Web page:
Security of your Nectar Research Cloud instances is your responsibility.
If we see evidence that an instance's security has been comprised, we will take steps to shut down and isolate it so that it doesn't do any further damage to cloud infrastructure or to other users' assets.
Compromised Nectar instances are a real issue. Across the Nectar federation, we see examples at least once a month.
Apply system patches as often as possible
Keeping your system up to date is one of the simplest and most effective ways to secure your system against unwanted intrusion.
It is easy and more practical to configure a recent Linux system to apply patches automatically. Alternatively If you are applying patches by hand, we recommend that you do it at least once a week.
Understand the lifecycle of your Linux Distribution
Every release of a linux distribution (such as Debian Wheezy, or Ubuntu Precise) will have a published end of life date. Assuming you are doing the right thing and applying patches regularly, once the end of life date is reached, the patches will no longer be available.
If system patches are discontinued, you should update to a more recent version of the operating system. You should treat this as a matter of urgency.
It is trivially easy for a Bad Person(tm) to scan your machine and determine exactly which attacks your instance is vulnerable to.
Understand SSH authentication
It is undeniable that ssh key authentication is the most effective way to secure ssh access to your instance. Enabling ssh password authentication may seem like a good idea, but doing so opens your machine to brute force password attacks. Don't underestimate the means and will of Bad People(tm) to exploit your instance for their nefarious purposes.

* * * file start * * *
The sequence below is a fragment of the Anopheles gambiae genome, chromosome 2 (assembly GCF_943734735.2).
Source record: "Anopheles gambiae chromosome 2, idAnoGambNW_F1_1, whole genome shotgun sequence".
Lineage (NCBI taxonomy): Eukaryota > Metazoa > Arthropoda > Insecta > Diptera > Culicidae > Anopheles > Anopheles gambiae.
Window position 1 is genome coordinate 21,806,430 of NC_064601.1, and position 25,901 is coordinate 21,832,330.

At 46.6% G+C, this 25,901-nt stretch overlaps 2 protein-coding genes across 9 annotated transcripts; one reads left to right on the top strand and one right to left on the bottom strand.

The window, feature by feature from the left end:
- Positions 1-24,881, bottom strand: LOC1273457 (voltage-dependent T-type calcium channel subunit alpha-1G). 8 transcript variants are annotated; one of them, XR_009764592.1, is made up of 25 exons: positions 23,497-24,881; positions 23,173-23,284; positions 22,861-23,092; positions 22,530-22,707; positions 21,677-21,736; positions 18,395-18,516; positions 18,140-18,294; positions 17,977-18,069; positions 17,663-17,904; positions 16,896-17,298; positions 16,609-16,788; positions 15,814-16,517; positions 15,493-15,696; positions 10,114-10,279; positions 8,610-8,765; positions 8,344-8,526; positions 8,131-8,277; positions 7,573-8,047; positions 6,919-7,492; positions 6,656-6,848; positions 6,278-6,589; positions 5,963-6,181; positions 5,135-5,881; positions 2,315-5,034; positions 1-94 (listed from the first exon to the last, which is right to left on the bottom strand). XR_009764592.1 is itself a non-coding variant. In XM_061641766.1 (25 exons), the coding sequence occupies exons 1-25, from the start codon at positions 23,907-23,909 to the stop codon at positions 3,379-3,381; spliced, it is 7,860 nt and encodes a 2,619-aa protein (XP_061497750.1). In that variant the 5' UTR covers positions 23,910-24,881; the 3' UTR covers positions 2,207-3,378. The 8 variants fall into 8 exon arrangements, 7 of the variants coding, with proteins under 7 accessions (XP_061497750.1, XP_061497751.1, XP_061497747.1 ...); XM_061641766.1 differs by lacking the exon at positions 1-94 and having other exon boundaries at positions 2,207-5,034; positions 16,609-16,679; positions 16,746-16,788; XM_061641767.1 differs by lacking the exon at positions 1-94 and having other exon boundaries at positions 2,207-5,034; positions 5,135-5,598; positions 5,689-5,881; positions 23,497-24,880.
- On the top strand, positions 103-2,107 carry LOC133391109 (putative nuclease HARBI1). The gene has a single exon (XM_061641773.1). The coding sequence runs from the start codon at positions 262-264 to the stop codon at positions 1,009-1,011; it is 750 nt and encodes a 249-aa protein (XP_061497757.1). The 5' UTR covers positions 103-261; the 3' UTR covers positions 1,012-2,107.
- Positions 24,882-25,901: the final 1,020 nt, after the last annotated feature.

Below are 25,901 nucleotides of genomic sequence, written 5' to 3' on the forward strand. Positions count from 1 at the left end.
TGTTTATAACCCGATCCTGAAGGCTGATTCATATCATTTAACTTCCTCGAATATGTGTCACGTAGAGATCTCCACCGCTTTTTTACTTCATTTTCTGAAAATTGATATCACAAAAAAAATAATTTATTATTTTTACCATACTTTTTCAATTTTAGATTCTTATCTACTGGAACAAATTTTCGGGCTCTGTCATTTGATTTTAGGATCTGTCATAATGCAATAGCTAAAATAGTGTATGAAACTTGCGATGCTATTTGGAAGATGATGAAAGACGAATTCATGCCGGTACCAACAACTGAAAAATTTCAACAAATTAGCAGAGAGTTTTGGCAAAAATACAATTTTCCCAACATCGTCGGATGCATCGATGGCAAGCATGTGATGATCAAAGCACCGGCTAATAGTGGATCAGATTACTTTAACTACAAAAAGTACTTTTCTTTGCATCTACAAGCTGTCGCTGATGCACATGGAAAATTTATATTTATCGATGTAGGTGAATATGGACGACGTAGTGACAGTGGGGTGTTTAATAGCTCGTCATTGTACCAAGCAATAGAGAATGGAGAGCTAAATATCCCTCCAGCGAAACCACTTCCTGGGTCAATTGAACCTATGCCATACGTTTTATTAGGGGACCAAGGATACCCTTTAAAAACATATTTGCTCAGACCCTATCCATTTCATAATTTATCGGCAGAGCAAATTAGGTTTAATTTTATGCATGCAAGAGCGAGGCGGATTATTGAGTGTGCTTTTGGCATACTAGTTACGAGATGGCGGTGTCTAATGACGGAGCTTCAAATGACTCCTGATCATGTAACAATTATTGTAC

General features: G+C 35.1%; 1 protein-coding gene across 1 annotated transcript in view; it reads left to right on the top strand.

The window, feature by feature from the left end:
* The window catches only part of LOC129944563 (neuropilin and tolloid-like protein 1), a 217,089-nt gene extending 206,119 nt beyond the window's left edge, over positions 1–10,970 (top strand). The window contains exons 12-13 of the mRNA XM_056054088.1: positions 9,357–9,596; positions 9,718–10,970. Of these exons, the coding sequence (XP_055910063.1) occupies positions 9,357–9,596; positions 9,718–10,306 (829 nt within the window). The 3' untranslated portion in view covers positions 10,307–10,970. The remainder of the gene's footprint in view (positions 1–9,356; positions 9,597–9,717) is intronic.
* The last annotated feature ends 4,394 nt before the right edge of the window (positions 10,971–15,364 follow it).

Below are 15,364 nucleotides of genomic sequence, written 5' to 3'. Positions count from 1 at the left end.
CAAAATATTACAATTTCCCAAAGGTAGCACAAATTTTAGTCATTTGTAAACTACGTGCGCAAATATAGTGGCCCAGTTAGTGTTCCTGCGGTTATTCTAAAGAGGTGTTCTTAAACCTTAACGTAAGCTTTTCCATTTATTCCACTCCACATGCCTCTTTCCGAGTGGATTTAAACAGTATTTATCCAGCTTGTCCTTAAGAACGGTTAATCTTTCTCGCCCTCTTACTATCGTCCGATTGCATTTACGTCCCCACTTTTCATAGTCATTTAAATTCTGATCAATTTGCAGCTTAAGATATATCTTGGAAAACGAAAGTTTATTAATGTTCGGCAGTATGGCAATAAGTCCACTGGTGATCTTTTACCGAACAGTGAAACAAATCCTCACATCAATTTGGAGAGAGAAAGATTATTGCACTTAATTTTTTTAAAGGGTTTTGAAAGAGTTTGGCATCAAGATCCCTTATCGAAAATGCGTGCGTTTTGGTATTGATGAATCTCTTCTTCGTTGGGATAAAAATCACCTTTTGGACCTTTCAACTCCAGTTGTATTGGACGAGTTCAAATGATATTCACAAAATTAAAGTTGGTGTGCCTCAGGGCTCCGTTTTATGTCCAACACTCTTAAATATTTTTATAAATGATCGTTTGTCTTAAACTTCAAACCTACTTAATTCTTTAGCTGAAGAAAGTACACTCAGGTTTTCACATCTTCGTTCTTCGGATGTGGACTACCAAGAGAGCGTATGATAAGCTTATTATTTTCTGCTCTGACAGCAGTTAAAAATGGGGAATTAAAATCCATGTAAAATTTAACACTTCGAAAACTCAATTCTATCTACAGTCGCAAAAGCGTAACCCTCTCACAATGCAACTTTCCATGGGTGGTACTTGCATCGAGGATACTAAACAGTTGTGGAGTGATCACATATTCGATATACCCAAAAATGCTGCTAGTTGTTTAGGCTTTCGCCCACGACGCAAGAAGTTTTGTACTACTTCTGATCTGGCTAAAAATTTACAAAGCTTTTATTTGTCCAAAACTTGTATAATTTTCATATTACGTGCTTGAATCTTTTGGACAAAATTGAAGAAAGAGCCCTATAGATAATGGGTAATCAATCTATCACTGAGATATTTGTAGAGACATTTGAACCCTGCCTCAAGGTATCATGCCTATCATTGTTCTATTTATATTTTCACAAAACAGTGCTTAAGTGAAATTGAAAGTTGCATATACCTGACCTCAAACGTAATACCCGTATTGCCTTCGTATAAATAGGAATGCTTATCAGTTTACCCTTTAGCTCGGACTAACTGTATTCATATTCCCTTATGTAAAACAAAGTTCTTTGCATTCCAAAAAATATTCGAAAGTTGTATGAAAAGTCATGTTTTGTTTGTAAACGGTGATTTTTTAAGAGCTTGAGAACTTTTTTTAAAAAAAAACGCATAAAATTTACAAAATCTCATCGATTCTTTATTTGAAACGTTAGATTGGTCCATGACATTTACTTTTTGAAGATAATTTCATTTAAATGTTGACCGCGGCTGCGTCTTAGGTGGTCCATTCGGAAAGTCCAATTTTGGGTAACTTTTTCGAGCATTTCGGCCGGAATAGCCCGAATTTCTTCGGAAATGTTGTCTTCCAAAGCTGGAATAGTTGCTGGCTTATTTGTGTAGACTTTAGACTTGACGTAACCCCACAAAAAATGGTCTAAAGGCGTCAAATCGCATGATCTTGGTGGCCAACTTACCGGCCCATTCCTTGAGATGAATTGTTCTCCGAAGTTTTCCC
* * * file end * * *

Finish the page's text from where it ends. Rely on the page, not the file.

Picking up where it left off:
Don't share your ssh private key with anyone, ever. Like giving machine guns to monkeys, it's a very bad idea.
Don't use VNC, use x2go instead
VNC is one of those longstanding ways of getting graphical access to your computer over a network. While it's well known and loved, there are in fact many ways to exploit VNC and there are now better ways to get to your graphical content.
X2go is technically superior to VNC and tunnels your graphical content over ssh.
Terminate instances that you no longer require
In theory, you can run an instance as long as you like. In practice, we would prefer you to promptly terminate any instance that are not using actively, so that other users can make use of the resources.
Currently, there is no formal Nectar mechanism to discourage wasteful use of your allocation, but this is likely to change.
What should I do when I am finished with an instance
When you are finished with an Instance, you should terminate it. Leaving an instance running, or in "paused" or "suspended" or "shutdown" states is tying down resources that other people could be using.
Note that terminating an instance destroys its primary and ephemeral file systems. If you want to save the primary file system (so that you can launch a new instance), snapshot the instance before you terminate it.